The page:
Even though I approach this process in a very informal, laid-back way, I have found it to be very effective! And fun! The best part is that writing becomes a joint activity, something we enjoy together. And when our children witness us reading and writing alongside them, they will see these as worthwhile, life-long learning.

If you need more ideas about how to use picture books to inspire your children’s writing, check out these resources.

writer's notebookteaching writingteaching nonfiction writing

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Fanning the Flame: Encouraging Creativity in Our Children’s Writing

Fanning the Flame: Encouraging Creativity in Our Children’s Writing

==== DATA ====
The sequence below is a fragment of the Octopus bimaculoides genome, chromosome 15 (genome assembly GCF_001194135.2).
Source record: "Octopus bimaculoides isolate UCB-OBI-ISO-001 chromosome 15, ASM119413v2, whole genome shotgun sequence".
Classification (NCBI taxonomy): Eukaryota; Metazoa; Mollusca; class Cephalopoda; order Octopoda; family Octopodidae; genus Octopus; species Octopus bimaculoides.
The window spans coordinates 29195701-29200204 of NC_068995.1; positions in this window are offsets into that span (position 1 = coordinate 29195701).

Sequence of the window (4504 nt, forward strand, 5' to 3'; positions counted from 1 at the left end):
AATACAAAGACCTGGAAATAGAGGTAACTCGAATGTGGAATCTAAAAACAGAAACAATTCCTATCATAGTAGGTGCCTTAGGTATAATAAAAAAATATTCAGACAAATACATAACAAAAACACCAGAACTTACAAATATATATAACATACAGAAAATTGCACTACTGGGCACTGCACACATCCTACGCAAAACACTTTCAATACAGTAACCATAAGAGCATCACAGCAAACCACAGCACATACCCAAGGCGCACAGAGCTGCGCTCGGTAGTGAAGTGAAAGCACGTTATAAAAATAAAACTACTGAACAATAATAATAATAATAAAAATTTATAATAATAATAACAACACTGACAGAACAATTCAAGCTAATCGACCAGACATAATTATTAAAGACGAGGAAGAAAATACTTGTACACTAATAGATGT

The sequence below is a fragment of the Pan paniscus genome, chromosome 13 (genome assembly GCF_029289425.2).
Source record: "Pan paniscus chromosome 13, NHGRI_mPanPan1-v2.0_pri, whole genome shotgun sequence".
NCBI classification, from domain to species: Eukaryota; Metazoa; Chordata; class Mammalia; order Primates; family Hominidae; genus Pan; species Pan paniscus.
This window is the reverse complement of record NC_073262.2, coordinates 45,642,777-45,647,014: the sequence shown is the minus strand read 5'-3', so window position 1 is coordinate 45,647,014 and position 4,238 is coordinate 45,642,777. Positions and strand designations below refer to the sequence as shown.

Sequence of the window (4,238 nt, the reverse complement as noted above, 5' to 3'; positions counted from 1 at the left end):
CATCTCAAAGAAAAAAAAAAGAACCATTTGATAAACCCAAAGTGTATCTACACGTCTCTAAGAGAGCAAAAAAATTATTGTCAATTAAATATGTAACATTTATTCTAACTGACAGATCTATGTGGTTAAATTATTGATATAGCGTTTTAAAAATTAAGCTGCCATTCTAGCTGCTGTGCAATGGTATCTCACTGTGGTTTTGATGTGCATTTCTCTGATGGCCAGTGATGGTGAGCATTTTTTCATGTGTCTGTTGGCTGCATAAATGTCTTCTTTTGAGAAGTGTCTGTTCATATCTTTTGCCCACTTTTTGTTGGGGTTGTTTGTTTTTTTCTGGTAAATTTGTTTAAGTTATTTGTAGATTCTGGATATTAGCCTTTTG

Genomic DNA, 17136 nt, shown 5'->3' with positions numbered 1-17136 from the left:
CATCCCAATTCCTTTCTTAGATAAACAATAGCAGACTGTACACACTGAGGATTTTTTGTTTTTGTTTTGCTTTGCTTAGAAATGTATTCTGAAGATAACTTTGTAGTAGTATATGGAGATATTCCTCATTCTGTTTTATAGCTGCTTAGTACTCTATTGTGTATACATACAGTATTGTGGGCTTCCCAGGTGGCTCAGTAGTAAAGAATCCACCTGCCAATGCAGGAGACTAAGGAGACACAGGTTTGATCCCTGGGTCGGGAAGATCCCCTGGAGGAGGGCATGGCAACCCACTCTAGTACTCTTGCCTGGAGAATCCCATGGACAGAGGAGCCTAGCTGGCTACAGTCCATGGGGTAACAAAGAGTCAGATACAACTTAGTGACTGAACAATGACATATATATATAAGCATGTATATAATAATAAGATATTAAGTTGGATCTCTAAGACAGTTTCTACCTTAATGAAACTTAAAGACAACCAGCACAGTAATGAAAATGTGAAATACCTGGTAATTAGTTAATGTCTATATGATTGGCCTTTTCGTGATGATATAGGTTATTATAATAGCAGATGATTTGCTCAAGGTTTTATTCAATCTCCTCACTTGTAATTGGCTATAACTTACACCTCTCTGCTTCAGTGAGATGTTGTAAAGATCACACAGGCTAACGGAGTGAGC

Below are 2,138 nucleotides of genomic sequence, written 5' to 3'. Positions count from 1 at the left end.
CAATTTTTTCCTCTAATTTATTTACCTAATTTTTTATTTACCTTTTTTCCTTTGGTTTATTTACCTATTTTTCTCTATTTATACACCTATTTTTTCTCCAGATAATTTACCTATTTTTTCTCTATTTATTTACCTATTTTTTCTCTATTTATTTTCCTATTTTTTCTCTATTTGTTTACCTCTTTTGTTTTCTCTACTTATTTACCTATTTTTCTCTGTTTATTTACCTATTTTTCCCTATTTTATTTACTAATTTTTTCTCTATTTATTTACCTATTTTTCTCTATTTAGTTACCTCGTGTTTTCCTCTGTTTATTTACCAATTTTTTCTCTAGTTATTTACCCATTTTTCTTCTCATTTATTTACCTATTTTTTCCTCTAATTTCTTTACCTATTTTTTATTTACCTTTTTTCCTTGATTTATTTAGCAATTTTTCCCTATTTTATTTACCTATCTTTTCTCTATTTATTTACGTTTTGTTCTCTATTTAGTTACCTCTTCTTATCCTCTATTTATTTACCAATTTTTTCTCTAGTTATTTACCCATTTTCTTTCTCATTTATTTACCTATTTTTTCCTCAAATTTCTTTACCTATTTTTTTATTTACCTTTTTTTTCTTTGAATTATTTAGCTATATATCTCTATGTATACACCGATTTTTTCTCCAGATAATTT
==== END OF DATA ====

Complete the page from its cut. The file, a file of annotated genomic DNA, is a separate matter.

writing notebook

One of my very favorite things to do is share the joy of writing with children. They are so full of ideas and stories. Adults often find themselves envious of the child’s imagination and creativity. Somewhere along the way from childhood to adulthood, many adults feel as though they have lost the ability to imagine and create. How sad this is!

Unfortunately, the step-by-step approach we often take with writing with children seems to smother that creativity and turn writing into a chore rather than honor the art form that it is. I’ve seen children, brimming with creative spark, move from writing for the pure joy of sharing their thoughts to writing what they think others, mainly the adults in their lives, want to hear. The children are looking for the right answer according to the adult.

The child’s writing is no longer an expression of himself, but a reflection of the expectations of the adult.

What if the way we teach writing is all wrong? What if we shouldn’t ‘teach’ it at all? What if our job, as the adults, is simply to mentor our children on their journey as writers?